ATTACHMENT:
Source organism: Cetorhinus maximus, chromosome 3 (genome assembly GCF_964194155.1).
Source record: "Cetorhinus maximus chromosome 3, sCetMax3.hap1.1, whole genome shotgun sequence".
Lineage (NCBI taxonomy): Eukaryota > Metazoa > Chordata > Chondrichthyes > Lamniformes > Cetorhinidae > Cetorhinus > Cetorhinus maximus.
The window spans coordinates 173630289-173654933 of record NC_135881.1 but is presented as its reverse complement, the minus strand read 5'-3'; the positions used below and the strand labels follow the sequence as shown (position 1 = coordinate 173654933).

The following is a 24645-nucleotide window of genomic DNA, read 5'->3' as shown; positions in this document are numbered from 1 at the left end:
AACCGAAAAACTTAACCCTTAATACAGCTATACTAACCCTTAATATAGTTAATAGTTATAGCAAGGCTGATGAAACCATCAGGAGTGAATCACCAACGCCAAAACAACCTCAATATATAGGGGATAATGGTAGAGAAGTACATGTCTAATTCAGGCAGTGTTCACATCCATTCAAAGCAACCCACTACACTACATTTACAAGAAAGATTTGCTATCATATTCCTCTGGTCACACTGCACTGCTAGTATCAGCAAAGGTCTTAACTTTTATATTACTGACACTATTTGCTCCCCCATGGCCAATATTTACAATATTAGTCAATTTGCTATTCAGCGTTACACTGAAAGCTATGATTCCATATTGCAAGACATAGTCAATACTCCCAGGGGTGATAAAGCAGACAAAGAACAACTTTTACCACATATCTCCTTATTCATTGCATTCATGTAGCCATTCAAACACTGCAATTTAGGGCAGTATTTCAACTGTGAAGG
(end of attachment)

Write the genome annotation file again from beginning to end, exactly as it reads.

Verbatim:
Source organism: Cetorhinus maximus, chromosome 3 (genome assembly GCF_964194155.1).
Source record: "Cetorhinus maximus chromosome 3, sCetMax3.hap1.1, whole genome shotgun sequence".
Lineage (NCBI taxonomy): Eukaryota > Metazoa > Chordata > Chondrichthyes > Lamniformes > Cetorhinidae > Cetorhinus > Cetorhinus maximus.
The window spans coordinates 173630289-173654933 of record NC_135881.1 but is presented as its reverse complement, the minus strand read 5'-3'; the positions used below and the strand labels follow the sequence as shown (position 1 = coordinate 173654933).

The following is a 24645-nucleotide window of genomic DNA, read 5'->3' as shown; positions in this document are numbered from 1 at the left end:
AACCGAAAAACTTAACCCTTAATACAGCTATACTAACCCTTAATATAGTTAATAGTTATAGCAAGGCTGATGAAACCATCAGGAGTGAATCACCAACGCCAAAACAACCTCAATATATAGGGGATAATGGTAGAGAAGTACATGTCTAATTCAGGCAGTGTTCACATCCATTCAAAGCAACCCACTACACTACATTTACAAGAAAGATTTGCTATCATATTCCTCTGGTCACACTGCACTGCTAGTATCAGCAAAGGTCTTAACTTTTATATTACTGACACTATTTGCTCCCCCATGGCCAATATTTACAATATTAGTCAATTTGCTATTCAGCGTTACACTGAAAGCTATGATTCCATATTGCAAGACATAGTCAATACTCCCAGGGGTGATAAAGCAGACAAAGAACAACTTTTACCACATATCTCCTTATTCATTGCATTCATGTAGCCATTCAAACACTGCAATTTAGGGCAGTATTTCAACTGTGAAGG